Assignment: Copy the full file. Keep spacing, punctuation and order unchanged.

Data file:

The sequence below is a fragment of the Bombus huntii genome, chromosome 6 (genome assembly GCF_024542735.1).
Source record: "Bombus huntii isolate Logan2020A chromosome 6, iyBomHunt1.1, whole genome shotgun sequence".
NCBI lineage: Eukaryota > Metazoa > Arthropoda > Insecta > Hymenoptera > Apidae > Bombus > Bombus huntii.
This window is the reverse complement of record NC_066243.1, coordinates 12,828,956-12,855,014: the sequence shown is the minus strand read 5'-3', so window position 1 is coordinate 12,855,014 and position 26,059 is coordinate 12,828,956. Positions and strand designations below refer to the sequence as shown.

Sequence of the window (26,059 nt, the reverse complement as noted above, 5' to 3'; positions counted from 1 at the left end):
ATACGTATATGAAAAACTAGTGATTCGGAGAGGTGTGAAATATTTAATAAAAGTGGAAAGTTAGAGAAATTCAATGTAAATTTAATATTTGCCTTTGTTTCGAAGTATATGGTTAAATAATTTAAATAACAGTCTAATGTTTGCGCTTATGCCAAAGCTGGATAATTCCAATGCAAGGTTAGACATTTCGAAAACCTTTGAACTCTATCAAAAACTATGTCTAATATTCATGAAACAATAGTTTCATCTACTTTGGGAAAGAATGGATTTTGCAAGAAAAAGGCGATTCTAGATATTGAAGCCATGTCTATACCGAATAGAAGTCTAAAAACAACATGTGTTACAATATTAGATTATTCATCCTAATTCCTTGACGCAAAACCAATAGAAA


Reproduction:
The sequence below is a fragment of the Bombus huntii genome, chromosome 6 (genome assembly GCF_024542735.1).
Source record: "Bombus huntii isolate Logan2020A chromosome 6, iyBomHunt1.1, whole genome shotgun sequence".
NCBI lineage: Eukaryota > Metazoa > Arthropoda > Insecta > Hymenoptera > Apidae > Bombus > Bombus huntii.
This window is the reverse complement of record NC_066243.1, coordinates 12,828,956-12,855,014: the sequence shown is the minus strand read 5'-3', so window position 1 is coordinate 12,855,014 and position 26,059 is coordinate 12,828,956. Positions and strand designations below refer to the sequence as shown.

Sequence of the window (26,059 nt, the reverse complement as noted above, 5' to 3'; positions counted from 1 at the left end):
ATACGTATATGAAAAACTAGTGATTCGGAGAGGTGTGAAATATTTAATAAAAGTGGAAAGTTAGAGAAATTCAATGTAAATTTAATATTTGCCTTTGTTTCGAAGTATATGGTTAAATAATTTAAATAACAGTCTAATGTTTGCGCTTATGCCAAAGCTGGATAATTCCAATGCAAGGTTAGACATTTCGAAAACCTTTGAACTCTATCAAAAACTATGTCTAATATTCATGAAACAATAGTTTCATCTACTTTGGGAAAGAATGGATTTTGCAAGAAAAAGGCGATTCTAGATATTGAAGCCATGTCTATACCGAATAGAAGTCTAAAAACAACATGTGTTACAATATTAGATTATTCATCCTAATTCCTTGACGCAAAACCAATAGAAA